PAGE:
In the show this time, Dr Elisabetta Valiante talks to us about talks to us about the Herschel-ATLAS survey, Josh Hayes and James Stringer tell us about multi-band searches for fast radio bursts and your astronomical questions are answered by Iain in Ask an Astronomer.
Jodbite with Josh Hayes and James Stringer
We have had similar questions from a number of listeners: "Why do we not observe or search for Fast Radio Bursts (FRBs) with optical telescopes?" To help answer the question we talk to two researchers from JBCA, Josh Hayes and James Stringer. Josh and James are developing a system to observe and record images from the same patch of sky that the Lovell radio telescope is looking at. The concept being, that if an FRB is detected an astronomer can search the optical images for co-incident events. Once developed the LovellCam system can be used in conjunction with any radio telescope in the world - as long as it's dark out!
Interview with Dr Elisabetta Valiante
Dr Elisabetta Valiante from the University of Cardiff speaks to Monique Henson and Tom Scragg about the Herschel ATLAS survey, which is the largest extragalactic sub-millimetre survey. She gives an introduction to the dusty Universe and explains why dust is the key to studying star formation in distant galaxies.
Ask an Astronomer
Iain answers your astronomical questions: Neutron star shapes, planet formation and the Big Bang timeline
- Mark Leach has a question about neutron star deformation
- Phil Rushton asks about order in the Solar System
- Frances Cairns asks, "Is the Big Bang still happening?"
Odds and Ends
- The main assembly of the James Webb Space Telescope (JWST) has been shipped to Houston, TX for its final stage of testing. Over the next few months, the telescope optics and sensors will be tested in a vacuum at 50K, in order to simulate the conditions the telescope will operate in. Meanwhile, the mounting and heat shield is being constructed in California, with final assembly anticipated for spring 2018. The full story can be found here
- Using images taken during NASA'S New Horizons flyby of Pluto, scientists are trying to figure out how the large red whale shape on its surface was formed. Some of them think that the whale's distinctive red colouring indicates that it's older than the material around it, based on experiments performed here on earth on chemicals that would have been present on the surface of Pluto shortly after it formed. Others disagree, saying that Pluto's whale may have formed much later due to an impact from a very large body (they suggest Pluto's moon Charon). Who is right? Only time (and more simulations and observations) can tell! Find out more here.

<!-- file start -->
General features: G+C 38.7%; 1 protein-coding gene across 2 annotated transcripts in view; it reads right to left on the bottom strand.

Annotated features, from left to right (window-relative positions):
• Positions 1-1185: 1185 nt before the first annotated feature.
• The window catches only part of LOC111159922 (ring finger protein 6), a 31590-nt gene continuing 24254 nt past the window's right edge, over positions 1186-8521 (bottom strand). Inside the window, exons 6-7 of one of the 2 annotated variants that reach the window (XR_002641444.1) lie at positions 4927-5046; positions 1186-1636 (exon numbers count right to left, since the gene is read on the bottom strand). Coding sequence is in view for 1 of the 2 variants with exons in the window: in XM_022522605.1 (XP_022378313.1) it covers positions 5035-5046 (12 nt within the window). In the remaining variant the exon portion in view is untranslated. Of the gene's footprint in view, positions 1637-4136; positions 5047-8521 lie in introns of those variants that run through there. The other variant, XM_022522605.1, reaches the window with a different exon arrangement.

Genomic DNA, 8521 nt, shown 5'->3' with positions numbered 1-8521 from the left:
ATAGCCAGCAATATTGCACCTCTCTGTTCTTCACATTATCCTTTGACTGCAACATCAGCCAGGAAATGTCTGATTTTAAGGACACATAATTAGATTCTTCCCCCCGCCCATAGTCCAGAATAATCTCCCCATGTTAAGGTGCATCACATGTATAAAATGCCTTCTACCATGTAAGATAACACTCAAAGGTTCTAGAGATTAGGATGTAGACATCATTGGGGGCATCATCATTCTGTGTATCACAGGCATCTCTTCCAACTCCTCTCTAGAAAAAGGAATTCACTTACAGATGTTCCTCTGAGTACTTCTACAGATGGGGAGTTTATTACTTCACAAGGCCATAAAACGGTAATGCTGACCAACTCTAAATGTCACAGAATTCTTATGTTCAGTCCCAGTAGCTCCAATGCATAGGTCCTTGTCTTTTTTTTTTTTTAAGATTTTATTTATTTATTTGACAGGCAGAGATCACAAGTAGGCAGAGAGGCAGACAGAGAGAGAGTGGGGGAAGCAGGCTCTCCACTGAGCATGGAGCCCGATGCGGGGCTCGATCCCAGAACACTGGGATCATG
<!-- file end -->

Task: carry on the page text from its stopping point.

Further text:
- A group of astronomers led from the University of Kansas has computed that one or two supernovae occured nearby in the last 3 million nears. The evidence lies in the abundance of a radioisotope of iron in the crust of the Earth. Iron-60 has a relatively short half-life and so must have been deposited here well after Earth formed. The only known environment that can produce such a neutron rich radioisotope is an exploding star. This prompted them to calculated how close a supernova would have to be in order to do real damage to the Earth's biosphere. It's further than we previously thought! You can read more here.
- Observing infant star systems tells us about how they form. The current theory is simple in principle: giant gas clouds collapse over millions of years due to gravity, spinning up and forming a star surrounded by a giant protoplanetary disk of debris. The material in this disk collides, and clumps of dust or ice stick together, eventually forming planets. In practice, however, complexities dictate the final architecture of a solar system - and while they fit in with many observed systems, they don't match our own so well. Rocky dry planets are harder to form than once supposed because rocky dust is not that sticky, so it is thought that they only arise where the disk is sufficiently hot. However protoplanetary disks usually only reach these 1000-degree temperatures close to their parent stars - making the existence of Earth itself a puzzle! Dr. Alexander Hubbard at the American Museum of Natural History, New York, suspects the answer to our own Solar System's layout lies with a certain infant star, known as FU Orionis. In 1936 this star began to brighten, becoming 100 times brighter, and much hotter than before. Since then this sort of outburst has been documented in multiple systems and Dr. Hubbard theorizes that this behaviour could have driven up the temperature of the disk around our Sun at Earth's location, allowing it to form, and explaining other peculiarities about our Solar System to boot.
|Interview:||Josh Hayes and James Stringer with Tom Scragg|
|Interview:||Dr Elisabetta Valiante with Monique Henson and Tom Scragg|
|Ask An Astronomer:||Dr. Iain McDonald and Benjamin Shaw|
|Presenters:||Charlie Walker, Fiona Healy, Jake Morgan and Benjamin Shaw|
|Editors:||George Bendo, Mateusz Malenta, Tom Scragg and Damien Trinh|
|Website:||Benjamin Shaw and Stuart Lowe|
|Cover art:||A bright flash of light CREDIT: Wikimedia Commons|